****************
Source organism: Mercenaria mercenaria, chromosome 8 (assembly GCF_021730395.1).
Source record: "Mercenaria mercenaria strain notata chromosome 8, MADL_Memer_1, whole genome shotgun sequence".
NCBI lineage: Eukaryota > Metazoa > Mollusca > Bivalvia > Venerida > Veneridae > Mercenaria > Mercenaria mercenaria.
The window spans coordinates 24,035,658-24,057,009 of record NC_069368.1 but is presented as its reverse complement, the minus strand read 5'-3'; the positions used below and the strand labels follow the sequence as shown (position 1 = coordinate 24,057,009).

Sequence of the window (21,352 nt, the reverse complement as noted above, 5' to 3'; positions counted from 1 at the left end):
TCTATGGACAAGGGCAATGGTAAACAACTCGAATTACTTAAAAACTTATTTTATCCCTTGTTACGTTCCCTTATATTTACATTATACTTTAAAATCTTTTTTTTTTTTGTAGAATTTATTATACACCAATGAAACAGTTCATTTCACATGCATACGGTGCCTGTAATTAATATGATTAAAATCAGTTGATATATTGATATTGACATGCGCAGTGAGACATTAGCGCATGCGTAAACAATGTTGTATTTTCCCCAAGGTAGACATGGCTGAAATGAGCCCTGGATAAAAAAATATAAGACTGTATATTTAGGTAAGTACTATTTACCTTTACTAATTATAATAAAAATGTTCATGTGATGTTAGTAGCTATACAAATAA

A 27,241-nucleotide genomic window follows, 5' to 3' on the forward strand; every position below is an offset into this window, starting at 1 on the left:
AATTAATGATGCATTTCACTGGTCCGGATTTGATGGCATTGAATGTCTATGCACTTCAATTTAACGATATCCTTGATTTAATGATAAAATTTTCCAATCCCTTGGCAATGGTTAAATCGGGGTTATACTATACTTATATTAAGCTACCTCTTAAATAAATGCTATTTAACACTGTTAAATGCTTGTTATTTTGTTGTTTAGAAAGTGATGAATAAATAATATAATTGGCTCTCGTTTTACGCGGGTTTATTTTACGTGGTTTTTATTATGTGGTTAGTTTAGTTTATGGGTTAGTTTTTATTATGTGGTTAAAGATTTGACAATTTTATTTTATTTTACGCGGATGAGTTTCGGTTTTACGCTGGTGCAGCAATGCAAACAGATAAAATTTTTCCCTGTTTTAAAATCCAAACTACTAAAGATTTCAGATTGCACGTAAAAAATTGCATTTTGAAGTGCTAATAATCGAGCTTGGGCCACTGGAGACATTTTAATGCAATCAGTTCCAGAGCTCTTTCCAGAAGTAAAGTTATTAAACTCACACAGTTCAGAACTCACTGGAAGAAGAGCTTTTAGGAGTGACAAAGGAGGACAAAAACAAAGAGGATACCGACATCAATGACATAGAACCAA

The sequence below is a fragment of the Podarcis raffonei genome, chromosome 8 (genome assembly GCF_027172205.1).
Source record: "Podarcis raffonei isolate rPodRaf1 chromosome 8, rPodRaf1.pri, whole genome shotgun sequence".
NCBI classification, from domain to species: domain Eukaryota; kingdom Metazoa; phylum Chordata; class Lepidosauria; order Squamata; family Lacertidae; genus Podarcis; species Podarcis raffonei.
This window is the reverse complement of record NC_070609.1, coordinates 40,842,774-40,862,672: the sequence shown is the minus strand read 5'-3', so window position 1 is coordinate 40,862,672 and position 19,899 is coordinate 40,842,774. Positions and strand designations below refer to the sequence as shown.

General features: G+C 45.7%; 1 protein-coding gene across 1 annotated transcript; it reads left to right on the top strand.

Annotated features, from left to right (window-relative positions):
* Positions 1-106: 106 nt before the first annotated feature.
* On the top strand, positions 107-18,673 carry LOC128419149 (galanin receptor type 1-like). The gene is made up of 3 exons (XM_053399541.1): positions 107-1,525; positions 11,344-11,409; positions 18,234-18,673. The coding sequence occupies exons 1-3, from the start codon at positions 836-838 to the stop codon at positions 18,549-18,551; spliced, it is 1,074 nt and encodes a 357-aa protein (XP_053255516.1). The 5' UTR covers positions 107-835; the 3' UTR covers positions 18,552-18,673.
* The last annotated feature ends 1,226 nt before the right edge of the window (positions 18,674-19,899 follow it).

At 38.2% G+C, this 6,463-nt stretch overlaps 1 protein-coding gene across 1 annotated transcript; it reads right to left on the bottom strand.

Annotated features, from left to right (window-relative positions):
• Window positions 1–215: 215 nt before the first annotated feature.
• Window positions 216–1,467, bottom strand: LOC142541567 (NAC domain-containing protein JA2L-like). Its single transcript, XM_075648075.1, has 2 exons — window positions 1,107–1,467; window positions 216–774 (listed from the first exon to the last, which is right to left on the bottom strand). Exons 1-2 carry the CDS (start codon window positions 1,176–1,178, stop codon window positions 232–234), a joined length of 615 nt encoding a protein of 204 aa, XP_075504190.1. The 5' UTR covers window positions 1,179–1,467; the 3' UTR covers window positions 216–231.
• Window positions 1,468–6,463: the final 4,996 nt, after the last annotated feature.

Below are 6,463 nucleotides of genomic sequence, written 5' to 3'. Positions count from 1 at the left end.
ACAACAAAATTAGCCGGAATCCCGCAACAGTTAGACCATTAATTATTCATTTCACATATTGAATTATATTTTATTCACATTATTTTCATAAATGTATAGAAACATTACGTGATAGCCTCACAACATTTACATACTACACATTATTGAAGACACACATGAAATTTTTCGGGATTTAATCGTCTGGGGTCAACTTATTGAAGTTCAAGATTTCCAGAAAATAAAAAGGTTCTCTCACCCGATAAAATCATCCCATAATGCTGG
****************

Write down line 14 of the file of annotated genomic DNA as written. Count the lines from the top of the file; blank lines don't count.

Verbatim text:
Annotated features, from left to right (window-relative positions):